For Lack of Glass-Steagall: The Country Is Burning While Budgets Are Cut
June 10, 2011 • 6:50AM

As of about 3 PM EST yesterday afternoon, the Wallow Fire in Arizona had burned 389,000 acres and is still completely uncontained. About 2,500 firefighters have been deployed to fight the fire, but, as reported elsewhere, there's been great difficulty getting firefighters on the line because of the ruggedness of the terrain and the high winds. "We don't want to put firefighters in front of the fire," for safety reasons, a spokesman for the National Inter-agency Fire Center told EIR today.

But it isn't just Arizona that's burning. According to news reports, there are 43 wildfires burning in Alaska, including the Delta Junction fire about 100 miles southeast of Fairbanks, which has burned 51,750 acres, and the Hastings Fire of 24,000 acres, which is near Fairbanks. There are about 830 firefighters fighting the Hastings Fire and another 326 assigned to the Delta Junction Fire.

Also burning is an area of Miami-Dade County in Florida close to a Miccosoukee Indian reservation. Fire officials say the fire is 23-percent contained and has burned 28,000 acres, and while the fire doesn't seem to have threatened populated areas away from the reservation, smoke is wreaking havoc with travel, as an important commuter route has been closed for several days. One fire official said, "It's stubborn, feisty, and unpredictable." And there are dozens of fires burning in Colorado and New Mexico, as well.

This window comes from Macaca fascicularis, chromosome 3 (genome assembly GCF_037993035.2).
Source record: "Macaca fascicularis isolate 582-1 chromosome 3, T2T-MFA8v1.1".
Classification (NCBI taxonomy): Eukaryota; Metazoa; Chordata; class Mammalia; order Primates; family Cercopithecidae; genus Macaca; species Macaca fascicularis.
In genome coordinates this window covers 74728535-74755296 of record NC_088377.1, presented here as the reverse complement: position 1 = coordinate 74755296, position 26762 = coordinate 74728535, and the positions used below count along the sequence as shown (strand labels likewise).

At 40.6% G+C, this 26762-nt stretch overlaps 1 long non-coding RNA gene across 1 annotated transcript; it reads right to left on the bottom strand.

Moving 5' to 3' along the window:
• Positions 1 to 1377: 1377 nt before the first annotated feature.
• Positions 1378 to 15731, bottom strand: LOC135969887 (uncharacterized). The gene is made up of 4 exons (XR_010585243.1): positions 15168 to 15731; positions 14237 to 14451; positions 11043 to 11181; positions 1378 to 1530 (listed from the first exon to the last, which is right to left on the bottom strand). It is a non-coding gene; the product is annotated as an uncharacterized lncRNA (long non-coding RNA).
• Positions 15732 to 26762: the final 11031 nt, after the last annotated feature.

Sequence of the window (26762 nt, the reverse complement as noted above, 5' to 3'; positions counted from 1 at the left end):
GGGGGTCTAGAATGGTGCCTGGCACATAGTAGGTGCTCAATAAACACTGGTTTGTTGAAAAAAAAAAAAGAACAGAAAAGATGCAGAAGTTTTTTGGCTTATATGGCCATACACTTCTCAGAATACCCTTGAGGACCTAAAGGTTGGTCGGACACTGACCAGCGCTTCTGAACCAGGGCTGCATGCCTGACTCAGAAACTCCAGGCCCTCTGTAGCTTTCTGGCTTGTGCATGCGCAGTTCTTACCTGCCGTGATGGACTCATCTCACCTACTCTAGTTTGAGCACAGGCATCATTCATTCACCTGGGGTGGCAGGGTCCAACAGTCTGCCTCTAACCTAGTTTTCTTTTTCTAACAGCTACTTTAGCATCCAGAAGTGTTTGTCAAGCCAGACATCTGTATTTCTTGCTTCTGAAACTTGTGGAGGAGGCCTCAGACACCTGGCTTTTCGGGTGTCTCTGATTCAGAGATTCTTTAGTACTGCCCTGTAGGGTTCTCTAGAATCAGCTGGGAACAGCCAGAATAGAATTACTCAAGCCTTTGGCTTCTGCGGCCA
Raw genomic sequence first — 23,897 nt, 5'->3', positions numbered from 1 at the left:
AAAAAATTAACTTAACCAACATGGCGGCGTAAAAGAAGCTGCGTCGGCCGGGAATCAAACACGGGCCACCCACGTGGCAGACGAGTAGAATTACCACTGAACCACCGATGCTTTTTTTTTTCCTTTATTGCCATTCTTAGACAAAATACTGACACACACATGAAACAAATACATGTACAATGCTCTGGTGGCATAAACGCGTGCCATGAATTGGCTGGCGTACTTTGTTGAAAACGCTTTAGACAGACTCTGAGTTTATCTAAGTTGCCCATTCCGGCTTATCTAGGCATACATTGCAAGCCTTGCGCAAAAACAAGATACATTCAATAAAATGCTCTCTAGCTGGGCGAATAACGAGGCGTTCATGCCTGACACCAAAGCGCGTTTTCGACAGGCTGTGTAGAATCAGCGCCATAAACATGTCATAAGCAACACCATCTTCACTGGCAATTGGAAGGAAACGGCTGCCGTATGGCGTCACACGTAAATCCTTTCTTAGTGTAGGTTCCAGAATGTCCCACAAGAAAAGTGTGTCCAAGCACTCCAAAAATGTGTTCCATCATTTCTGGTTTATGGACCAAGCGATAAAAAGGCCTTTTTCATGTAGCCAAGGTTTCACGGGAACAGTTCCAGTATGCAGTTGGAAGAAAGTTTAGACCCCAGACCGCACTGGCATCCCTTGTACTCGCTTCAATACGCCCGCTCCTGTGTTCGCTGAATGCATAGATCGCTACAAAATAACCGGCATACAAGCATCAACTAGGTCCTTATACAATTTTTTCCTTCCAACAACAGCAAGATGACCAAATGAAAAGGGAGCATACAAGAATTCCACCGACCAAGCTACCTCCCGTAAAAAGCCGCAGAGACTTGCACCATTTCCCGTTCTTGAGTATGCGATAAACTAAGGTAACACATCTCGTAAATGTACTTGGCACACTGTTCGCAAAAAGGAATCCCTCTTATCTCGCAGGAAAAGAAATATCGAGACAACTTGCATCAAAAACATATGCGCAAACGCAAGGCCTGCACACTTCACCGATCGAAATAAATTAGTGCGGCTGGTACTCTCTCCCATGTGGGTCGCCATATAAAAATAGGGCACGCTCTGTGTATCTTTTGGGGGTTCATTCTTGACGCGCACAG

As the season progresses, the fire danger is expected to travel north and up to higher elevations, and just as municipal fire departments have seen their budget — and thus their capabilities — slashed, so have state fire agencies. Last month the California state assembly voted up a budget that cuts $30 million from CalFire, the state's fire-fighting agency. A Cal Fire spokesman said the agency will absorb the cut by reducing the number of firefighters per truck from 4 to 3, a reduction of more than 700 firefighters, all of whom will be seasonal hires.

Also, last month, the Texas state legislature considered a budget that slashes $34 million in funding from the Texas Forest Service, the biggest chunk of which will come out of grants to local volunteer fire departments. Volunteers make up 80 percent of the state's firefighting force and respond to 90 percent of wildfires. The agency currently has $135 million in backlogged requests from volunteer fire departments. The Outer Banks Sentinel reported on May 9 that efforts to control a fire in the Alligator River National Wildlife Refuge in North Carolina were being hampered by budget cuts that cost the state-owned air tanker that was used for dropping retardant on fires.